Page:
3. Each piece of paper is then passed on to someone else, who considers it silently and adds their own sketched ideas to the page, or adjusts someone else’s, or extends someone else’s idea, then they pass the page on.
  4. Repeat until everyone or a least a few has had a chance to add. The sketches can then be gathered, ready for discussion

3. Find a Connection

As humans we are hard-wired to find connections. Much thought has gone into what it is we do with connections as far back as Aristotle. The best at forming connections and associations between things are highly effective creatives.

This exercise involves bringing together things that serve very different needs or interests to form a new concept. It’s a kind of Steve Jobs approach to building creative smarts and is actually similar to a technique comedians use to “find the funny”.

How to connect:

  1. Bring a bag of random items to your class or draw up two lists of unrelated items on the board – get your students to throw you some ideas.
  2. In pairs or small groups students select two or more items and explore different ways they can be connected. The results can be absurd, but the process is invaluable. From a language point of view feed in the structures we use for classic associations of for example, similarity and contrast.

4. Zero Draft

The Zero Draft is a technique often used by writers. It’s a form of focused free-writing. For us in the classroom, it can help focus the first stages of dealing with a new topic by establishing what individuals and the class, as a whole, currently know and getting their initial ideas onto paper.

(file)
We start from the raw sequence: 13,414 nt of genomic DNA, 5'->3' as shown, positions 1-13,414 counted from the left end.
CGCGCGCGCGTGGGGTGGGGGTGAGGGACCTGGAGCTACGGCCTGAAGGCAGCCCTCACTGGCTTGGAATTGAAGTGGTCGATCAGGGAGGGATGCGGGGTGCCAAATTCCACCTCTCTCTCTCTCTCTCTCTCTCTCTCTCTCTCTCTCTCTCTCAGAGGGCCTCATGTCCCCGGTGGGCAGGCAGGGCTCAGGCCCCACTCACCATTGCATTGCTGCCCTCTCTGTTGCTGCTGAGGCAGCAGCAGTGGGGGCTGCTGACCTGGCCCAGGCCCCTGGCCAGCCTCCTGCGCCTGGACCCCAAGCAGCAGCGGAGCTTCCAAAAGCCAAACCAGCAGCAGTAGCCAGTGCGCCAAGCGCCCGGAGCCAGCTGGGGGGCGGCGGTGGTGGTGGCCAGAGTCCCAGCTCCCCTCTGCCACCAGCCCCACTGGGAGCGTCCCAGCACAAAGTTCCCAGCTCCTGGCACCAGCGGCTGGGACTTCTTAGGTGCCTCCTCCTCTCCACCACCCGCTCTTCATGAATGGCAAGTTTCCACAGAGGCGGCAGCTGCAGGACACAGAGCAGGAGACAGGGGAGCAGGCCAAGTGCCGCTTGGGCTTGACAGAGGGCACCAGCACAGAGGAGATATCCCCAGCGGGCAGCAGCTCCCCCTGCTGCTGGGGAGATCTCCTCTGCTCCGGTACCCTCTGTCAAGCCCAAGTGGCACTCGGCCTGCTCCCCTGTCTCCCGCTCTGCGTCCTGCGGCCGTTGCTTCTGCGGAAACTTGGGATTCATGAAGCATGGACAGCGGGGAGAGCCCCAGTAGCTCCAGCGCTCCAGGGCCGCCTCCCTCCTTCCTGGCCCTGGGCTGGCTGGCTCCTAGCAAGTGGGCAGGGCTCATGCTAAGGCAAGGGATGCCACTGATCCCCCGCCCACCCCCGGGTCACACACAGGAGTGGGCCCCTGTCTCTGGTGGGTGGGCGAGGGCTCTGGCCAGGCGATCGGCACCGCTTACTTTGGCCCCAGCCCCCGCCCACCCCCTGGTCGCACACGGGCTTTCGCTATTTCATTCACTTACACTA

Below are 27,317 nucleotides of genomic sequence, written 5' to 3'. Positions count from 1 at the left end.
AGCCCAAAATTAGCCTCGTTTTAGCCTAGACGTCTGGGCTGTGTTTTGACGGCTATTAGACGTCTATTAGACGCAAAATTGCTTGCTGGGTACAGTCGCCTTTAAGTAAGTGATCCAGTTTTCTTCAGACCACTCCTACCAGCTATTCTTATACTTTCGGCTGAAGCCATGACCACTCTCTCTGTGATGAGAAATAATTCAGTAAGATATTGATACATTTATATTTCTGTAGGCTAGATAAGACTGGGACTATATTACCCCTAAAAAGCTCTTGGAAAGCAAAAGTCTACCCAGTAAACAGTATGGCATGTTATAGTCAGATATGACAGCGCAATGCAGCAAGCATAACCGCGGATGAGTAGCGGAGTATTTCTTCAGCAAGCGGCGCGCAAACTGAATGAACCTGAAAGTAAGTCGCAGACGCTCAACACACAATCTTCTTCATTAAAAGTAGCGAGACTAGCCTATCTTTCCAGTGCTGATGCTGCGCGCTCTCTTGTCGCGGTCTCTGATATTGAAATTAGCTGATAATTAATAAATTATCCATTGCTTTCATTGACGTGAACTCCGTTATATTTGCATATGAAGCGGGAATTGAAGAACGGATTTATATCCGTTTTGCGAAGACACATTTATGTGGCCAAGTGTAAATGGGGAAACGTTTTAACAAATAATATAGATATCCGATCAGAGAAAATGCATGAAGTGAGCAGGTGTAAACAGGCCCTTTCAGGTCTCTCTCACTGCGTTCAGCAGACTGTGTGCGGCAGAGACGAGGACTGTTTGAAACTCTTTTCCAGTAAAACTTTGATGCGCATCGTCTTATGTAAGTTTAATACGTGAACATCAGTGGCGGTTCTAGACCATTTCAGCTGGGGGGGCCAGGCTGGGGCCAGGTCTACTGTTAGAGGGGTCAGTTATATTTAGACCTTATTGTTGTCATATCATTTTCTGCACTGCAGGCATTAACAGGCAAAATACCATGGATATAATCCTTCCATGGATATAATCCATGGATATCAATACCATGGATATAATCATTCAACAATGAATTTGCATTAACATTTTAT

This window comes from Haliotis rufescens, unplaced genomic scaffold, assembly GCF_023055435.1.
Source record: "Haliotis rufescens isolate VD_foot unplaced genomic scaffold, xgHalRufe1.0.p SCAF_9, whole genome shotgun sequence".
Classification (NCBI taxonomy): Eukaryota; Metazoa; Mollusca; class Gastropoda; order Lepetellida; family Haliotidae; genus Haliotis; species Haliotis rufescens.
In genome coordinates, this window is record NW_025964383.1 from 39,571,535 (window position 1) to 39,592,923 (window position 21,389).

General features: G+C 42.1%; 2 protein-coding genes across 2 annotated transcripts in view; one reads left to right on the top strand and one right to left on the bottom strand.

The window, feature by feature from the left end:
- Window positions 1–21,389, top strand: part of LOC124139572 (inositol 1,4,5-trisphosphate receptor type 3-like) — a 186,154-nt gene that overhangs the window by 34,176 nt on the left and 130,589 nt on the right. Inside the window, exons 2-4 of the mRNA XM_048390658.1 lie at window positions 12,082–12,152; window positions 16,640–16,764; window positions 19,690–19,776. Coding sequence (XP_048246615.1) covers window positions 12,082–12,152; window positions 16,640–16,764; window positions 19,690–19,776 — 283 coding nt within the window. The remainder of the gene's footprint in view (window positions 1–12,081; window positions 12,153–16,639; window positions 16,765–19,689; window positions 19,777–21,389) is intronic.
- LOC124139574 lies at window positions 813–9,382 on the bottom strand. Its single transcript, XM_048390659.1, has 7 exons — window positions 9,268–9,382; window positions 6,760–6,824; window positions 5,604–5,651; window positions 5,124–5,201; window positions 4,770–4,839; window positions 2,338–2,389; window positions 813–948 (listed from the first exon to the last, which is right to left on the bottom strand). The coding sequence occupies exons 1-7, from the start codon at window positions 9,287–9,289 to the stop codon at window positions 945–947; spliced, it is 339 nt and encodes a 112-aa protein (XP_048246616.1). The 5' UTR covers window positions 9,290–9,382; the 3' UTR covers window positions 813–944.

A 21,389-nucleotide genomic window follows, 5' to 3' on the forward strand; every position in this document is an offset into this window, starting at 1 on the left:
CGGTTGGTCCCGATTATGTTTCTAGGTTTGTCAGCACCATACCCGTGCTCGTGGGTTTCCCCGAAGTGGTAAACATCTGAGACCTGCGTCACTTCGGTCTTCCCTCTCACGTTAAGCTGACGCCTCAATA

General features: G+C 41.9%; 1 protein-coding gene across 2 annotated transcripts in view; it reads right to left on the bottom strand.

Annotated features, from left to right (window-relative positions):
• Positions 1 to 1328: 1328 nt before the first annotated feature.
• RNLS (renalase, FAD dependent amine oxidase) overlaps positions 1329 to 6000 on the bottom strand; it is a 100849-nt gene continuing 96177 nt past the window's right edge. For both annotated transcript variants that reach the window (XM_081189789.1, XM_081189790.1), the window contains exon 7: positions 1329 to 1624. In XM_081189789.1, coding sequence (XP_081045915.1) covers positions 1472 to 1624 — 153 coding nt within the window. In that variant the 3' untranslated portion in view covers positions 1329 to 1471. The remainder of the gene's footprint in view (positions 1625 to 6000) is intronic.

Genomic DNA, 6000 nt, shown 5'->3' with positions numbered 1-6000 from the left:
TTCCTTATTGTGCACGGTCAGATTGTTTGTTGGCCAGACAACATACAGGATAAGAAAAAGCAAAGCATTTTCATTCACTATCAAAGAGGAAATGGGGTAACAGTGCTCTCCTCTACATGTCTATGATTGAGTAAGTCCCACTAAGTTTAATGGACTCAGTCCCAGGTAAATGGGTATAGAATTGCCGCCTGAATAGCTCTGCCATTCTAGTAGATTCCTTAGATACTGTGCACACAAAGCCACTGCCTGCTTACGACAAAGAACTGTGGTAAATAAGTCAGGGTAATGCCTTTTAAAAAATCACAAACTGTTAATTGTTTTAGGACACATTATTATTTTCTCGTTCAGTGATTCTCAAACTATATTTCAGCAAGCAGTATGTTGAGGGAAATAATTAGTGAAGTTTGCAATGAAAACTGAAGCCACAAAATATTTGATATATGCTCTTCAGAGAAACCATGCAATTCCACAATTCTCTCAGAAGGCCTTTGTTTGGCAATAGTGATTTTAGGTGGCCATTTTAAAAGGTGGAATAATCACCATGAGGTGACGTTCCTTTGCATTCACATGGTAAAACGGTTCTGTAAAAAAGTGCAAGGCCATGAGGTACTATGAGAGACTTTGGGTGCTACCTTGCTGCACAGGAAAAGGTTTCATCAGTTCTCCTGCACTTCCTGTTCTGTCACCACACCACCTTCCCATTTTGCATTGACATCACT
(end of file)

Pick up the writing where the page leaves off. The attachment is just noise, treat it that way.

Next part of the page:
How to zero draft:

  1. Put the topic where everyone can see it. Each student draws up a table with two columns.
  2. First column: they write down everything they currently know about the subject.
  3. Second column: they write down what they need or want to know about the subject, but don’t currently know.
  4. Next stage: pair up and see if you can answer the areas your partner doesn’t know.
  5. Move on into small groups and then whole class feedback. This is a way to harness the prior knowledge students bring to your classroom.

5. Pink Fluffy Unicorns Dancing on Rainbows

Sometimes thinking crazy brings out ideas that are, with a tweak or two, actually plausible. Possibly not the unicorns…but interesting nonetheless.

How to pink fluffy unicorn:

  1. Post/state the problem
  2. Get your students to dream up the most extreme and impractical solutions they can think of to the problem, or an ideal world solution.
  3. Focusing on a selection of crazy ideas, consider and discuss the ideas in detail (pairs and small groups). The objective is to generate more realistic ideas.
  4. Scaffold: Ask the questions: What makes it so impossible? Which features of that crazy idea might work?

Teaching English to Teens Course

Now that we have an understanding of what is happening in the adolescent brain and what we need to do in order to help it develop healthily, how do we apply this in our teen classrooms with the pressures on them and us?

The author of the this article, Emma Pratt, is busy working on extending our TEYL course with extra teen modules to explore these issues, offer advice, practical approaches and activities to transform your teen classroom.

Head over to the new course site being built and take the opportunity to look at the content and pre-enrol. We'll let you know when it's ready. Tell Emma what you'd love to know how to do better as a teacher of teens and she'll take your thoughts into consideration as she is writing the course!

OR Contact Emma if you'd like to know more.